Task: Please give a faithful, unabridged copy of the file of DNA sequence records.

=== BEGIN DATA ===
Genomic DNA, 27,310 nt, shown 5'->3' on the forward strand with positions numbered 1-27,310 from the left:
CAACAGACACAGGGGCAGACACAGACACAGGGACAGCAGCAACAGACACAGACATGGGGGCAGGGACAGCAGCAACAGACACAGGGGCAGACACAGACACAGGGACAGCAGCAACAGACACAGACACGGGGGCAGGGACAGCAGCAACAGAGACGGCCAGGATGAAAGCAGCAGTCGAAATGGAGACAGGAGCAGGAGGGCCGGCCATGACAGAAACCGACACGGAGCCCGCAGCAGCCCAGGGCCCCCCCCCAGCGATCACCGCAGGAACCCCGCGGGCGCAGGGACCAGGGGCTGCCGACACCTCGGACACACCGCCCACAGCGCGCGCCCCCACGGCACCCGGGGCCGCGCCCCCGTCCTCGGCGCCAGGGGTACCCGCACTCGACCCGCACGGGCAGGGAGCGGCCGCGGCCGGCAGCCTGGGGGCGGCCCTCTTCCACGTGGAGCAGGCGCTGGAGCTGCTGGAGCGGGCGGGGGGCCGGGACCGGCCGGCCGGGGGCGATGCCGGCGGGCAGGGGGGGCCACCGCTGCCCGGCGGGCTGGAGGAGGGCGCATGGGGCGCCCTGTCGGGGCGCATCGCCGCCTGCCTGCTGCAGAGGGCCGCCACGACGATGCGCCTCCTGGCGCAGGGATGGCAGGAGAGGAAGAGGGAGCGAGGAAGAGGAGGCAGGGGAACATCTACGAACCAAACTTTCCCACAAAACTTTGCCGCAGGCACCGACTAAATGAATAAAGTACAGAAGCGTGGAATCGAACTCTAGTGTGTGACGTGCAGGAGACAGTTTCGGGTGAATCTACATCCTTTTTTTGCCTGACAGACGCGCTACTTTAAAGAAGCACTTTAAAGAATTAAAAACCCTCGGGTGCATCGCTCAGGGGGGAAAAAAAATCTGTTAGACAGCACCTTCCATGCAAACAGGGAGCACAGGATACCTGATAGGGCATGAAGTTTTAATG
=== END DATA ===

Genomic DNA, 27,310 nt, shown 5'->3' on the forward strand with positions numbered 1-27,310 from the left:
CAACAGACACAGGGGCAGACACAGACACAGGGACAGCAGCAACAGACACAGACATGGGGGCAGGGACAGCAGCAACAGACACAGGGGCAGACACAGACACAGGGACAGCAGCAACAGACACAGACACGGGGGCAGGGACAGCAGCAACAGAGACGGCCAGGATGAAAGCAGCAGTCGAAATGGAGACAGGAGCAGGAGGGCCGGCCATGACAGAAACCGACACGGAGCCCGCAGCAGCCCAGGGCCCCCCCCCAGCGATCACCGCAGGAACCCCGCGGGCGCAGGGACCAGGGGCTGCCGACACCTCGGACACACCGCCCACAGCGCGCGCCCCCACGGCACCCGGGGCCGCGCCCCCGTCCTCGGCGCCAGGGGTACCCGCACTCGACCCGCACGGGCAGGGAGCGGCCGCGGCCGGCAGCCTGGGGGCGGCCCTCTTCCACGTGGAGCAGGCGCTGGAGCTGCTGGAGCGGGCGGGGGGCCGGGACCGGCCGGCCGGGGGCGATGCCGGCGGGCAGGGGGGGCCACCGCTGCCCGGCGGGCTGGAGGAGGGCGCATGGGGCGCCCTGTCGGGGCGCATCGCCGCCTGCCTGCTGCAGAGGGCCGCCACGACGATGCGCCTCCTGGCGCAGGGATGGCAGGAGAGGAAGAGGGAGCGAGGAAGAGGAGGCAGGGGAACATCTACGAACCAAACTTTCCCACAAAACTTTGCCGCAGGCACCGACTAAATGAATAAAGTACAGAAGCGTGGAATCGAACTCTAGTGTGTGACGTGCAGGAGACAGTTTCGGGTGAATCTACATCCTTTTTTTGCCTGACAGACGCGCTACTTTAAAGAAGCACTTTAAAGAATTAAAAACCCTCGGGTGCATCGCTCAGGGGGGAAAAAAAATCTGTTAGACAGCACCTTCCATGCAAACAGGGAGCACAGGATACCTGATAGGGCATGAAGTTTTAATG